If You See the Buddha, Kill Him

Religion and faith play an interesting and often dynamic role in modern American society.  While there are still an overwhelmingly large number of people who consider themselves theists, many Christians, there is also a growing distaste for the dogmatism that often accompanies religious belief.  In an article on Buddhism, Sam Harris speaks with his familiar distaste for this dogmatism.

In the article “Killing The Buddha,” Harris takes a proverbial stab at Siddhartha Gautama, but not in the manner you’d expect.  Basing his argument on what I would consider a very poignant consideration, Harris tears the positive results often attained from meditation from the more mystical aspects of Buddhist philosophy.  Harris says that there are many helpful aspects intrinsic in Buddhist practice, which have absolutely nothing to do with the religious dimensions of the philosophy.  Harris writes:

To talk about “Buddhism,” therefore, inevitably imparts a false sense of the Buddha’s teaching to others. So insofar as we maintain a discourse as “Buddhists,” we ensure that the wisdom of the Buddha will do little to inform the development of civilization in the twenty-first century.

Because people are opposed to this foreign religion solely because it is a religious system, they are robbed of the opportunity to enjoy these psychologically beneficial elements.  Harris continues:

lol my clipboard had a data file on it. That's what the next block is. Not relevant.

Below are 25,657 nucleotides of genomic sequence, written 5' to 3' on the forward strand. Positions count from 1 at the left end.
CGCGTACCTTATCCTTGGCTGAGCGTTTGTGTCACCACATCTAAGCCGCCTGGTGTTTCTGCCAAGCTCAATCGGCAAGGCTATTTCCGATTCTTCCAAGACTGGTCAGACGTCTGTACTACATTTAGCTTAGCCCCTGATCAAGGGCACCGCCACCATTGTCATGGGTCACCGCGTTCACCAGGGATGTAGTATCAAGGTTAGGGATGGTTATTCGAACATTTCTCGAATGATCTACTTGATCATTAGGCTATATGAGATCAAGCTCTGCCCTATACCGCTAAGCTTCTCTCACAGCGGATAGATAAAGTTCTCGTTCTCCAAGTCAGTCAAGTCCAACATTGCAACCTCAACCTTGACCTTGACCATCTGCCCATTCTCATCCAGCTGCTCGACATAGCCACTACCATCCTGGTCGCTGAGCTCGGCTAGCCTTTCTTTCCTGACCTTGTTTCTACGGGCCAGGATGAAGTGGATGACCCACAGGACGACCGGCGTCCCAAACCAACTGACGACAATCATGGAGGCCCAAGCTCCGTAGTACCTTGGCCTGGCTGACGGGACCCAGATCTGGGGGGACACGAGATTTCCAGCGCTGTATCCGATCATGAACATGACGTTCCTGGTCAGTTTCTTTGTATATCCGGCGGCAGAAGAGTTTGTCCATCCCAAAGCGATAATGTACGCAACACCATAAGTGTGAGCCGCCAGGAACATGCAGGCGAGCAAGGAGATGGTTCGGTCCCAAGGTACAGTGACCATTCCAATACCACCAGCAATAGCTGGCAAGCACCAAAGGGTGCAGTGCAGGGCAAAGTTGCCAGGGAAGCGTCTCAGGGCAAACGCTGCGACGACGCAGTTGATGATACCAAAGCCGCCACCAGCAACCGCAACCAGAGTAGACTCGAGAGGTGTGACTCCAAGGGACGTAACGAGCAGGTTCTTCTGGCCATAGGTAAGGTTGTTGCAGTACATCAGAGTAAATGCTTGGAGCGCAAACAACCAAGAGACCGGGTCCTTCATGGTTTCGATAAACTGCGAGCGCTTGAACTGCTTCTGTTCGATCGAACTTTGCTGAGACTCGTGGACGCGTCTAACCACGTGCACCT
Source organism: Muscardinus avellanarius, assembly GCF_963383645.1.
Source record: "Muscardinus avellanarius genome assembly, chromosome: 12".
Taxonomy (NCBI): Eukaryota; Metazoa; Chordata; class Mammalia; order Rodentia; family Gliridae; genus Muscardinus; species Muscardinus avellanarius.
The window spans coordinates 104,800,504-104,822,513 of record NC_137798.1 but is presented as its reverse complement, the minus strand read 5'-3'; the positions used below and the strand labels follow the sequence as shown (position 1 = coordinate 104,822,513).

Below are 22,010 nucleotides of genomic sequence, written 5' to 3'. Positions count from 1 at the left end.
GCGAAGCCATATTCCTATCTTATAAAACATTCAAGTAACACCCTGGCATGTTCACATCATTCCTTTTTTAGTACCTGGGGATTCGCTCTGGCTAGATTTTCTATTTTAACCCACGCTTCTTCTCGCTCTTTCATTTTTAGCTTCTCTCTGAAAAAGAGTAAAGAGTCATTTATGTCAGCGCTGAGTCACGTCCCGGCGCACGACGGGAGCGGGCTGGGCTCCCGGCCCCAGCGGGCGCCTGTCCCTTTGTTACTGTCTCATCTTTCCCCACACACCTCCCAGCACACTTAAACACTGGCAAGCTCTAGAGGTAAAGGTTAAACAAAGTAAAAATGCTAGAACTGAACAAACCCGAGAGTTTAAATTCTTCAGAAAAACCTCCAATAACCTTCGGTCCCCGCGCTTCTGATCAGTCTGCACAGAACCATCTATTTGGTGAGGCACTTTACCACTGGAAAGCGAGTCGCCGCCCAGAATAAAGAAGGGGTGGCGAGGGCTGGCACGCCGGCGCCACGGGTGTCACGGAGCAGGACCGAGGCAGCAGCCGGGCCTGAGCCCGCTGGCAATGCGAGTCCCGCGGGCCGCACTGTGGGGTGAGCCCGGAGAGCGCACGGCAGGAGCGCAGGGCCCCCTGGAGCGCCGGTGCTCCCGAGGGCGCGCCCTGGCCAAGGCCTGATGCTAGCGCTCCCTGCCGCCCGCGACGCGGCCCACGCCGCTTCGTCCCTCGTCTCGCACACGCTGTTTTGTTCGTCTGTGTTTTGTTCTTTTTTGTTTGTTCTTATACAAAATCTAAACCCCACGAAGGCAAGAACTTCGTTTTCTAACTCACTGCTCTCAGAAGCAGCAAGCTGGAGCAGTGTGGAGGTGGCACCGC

For the fact is that a person can embrace the Buddha’s teaching, and even become a genuine Buddhist contemplative (and, one must presume, a buddha) without believing anything on insufficient evidence. The same cannot be said of the teachings for faith based religion. In many respects, Buddhism is very much like science. One starts with the
hypothesis that using attention in the prescribed way (meditation), and engaging in or avoiding certain behaviors (ethics), will bear the promised result (wisdom and psychological well-being). This spirit of empiricism animates Buddhism to a unique degree. For this reason, the methodology of Buddhism, if shorn of its religious encumbrances, could be one of our greatest resources as we struggle to develop our scientific understanding of human subjectivity.

There have been many studies on the apparently plentiful benefits attained through meditation.  According to Harris, these benefits can be had in their entirety without the dogmatic extras.  Certainly a nice idea.  If you wish to read through the rest of the article, it can be found here.

 

Photo Taken By Me at the Norton Simon in LA

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